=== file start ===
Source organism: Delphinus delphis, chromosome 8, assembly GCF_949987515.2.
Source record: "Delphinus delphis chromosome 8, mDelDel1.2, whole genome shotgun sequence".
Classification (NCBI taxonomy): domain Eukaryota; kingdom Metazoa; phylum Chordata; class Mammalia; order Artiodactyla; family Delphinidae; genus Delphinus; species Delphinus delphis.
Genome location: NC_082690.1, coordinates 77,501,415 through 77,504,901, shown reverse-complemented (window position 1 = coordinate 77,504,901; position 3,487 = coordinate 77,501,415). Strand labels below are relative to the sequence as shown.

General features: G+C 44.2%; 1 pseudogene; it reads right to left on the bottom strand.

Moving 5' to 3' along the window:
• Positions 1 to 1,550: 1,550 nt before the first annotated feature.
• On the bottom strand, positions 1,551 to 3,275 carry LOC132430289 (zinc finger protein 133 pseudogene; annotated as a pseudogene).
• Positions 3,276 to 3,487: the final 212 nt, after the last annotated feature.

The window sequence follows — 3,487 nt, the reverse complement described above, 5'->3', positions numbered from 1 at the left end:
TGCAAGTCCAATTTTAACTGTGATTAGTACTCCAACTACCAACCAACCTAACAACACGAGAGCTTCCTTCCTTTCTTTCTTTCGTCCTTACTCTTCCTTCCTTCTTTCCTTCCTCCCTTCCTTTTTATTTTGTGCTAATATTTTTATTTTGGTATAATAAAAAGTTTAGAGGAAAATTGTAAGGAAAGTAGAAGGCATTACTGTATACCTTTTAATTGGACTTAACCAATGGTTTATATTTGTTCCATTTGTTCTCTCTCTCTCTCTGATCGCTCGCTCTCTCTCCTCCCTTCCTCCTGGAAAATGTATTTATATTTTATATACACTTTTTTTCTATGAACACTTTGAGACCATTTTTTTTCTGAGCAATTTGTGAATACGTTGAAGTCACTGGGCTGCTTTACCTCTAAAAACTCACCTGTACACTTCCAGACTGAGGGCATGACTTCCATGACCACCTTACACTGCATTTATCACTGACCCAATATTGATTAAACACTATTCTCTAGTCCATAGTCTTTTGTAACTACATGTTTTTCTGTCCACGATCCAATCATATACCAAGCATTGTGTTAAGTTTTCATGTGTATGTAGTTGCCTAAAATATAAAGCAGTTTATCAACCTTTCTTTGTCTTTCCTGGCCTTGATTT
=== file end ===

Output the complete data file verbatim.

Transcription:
Source organism: Delphinus delphis, chromosome 8, assembly GCF_949987515.2.
Source record: "Delphinus delphis chromosome 8, mDelDel1.2, whole genome shotgun sequence".
Classification (NCBI taxonomy): domain Eukaryota; kingdom Metazoa; phylum Chordata; class Mammalia; order Artiodactyla; family Delphinidae; genus Delphinus; species Delphinus delphis.
Genome location: NC_082690.1, coordinates 77,501,415 through 77,504,901, shown reverse-complemented (window position 1 = coordinate 77,504,901; position 3,487 = coordinate 77,501,415). Strand labels below are relative to the sequence as shown.

General features: G+C 44.2%; 1 pseudogene; it reads right to left on the bottom strand.

Moving 5' to 3' along the window:
• Positions 1 to 1,550: 1,550 nt before the first annotated feature.
• On the bottom strand, positions 1,551 to 3,275 carry LOC132430289 (zinc finger protein 133 pseudogene; annotated as a pseudogene).
• Positions 3,276 to 3,487: the final 212 nt, after the last annotated feature.

The window sequence follows — 3,487 nt, the reverse complement described above, 5'->3', positions numbered from 1 at the left end:
TGCAAGTCCAATTTTAACTGTGATTAGTACTCCAACTACCAACCAACCTAACAACACGAGAGCTTCCTTCCTTTCTTTCTTTCGTCCTTACTCTTCCTTCCTTCTTTCCTTCCTCCCTTCCTTTTTATTTTGTGCTAATATTTTTATTTTGGTATAATAAAAAGTTTAGAGGAAAATTGTAAGGAAAGTAGAAGGCATTACTGTATACCTTTTAATTGGACTTAACCAATGGTTTATATTTGTTCCATTTGTTCTCTCTCTCTCTCTGATCGCTCGCTCTCTCTCCTCCCTTCCTCCTGGAAAATGTATTTATATTTTATATACACTTTTTTTCTATGAACACTTTGAGACCATTTTTTTTCTGAGCAATTTGTGAATACGTTGAAGTCACTGGGCTGCTTTACCTCTAAAAACTCACCTGTACACTTCCAGACTGAGGGCATGACTTCCATGACCACCTTACACTGCATTTATCACTGACCCAATATTGATTAAACACTATTCTCTAGTCCATAGTCTTTTGTAACTACATGTTTTTCTGTCCACGATCCAATCATATACCAAGCATTGTGTTAAGTTTTCATGTGTATGTAGTTGCCTAAAATATAAAGCAGTTTATCAACCTTTCTTTGTCTTTCCTGGCCTTGATTT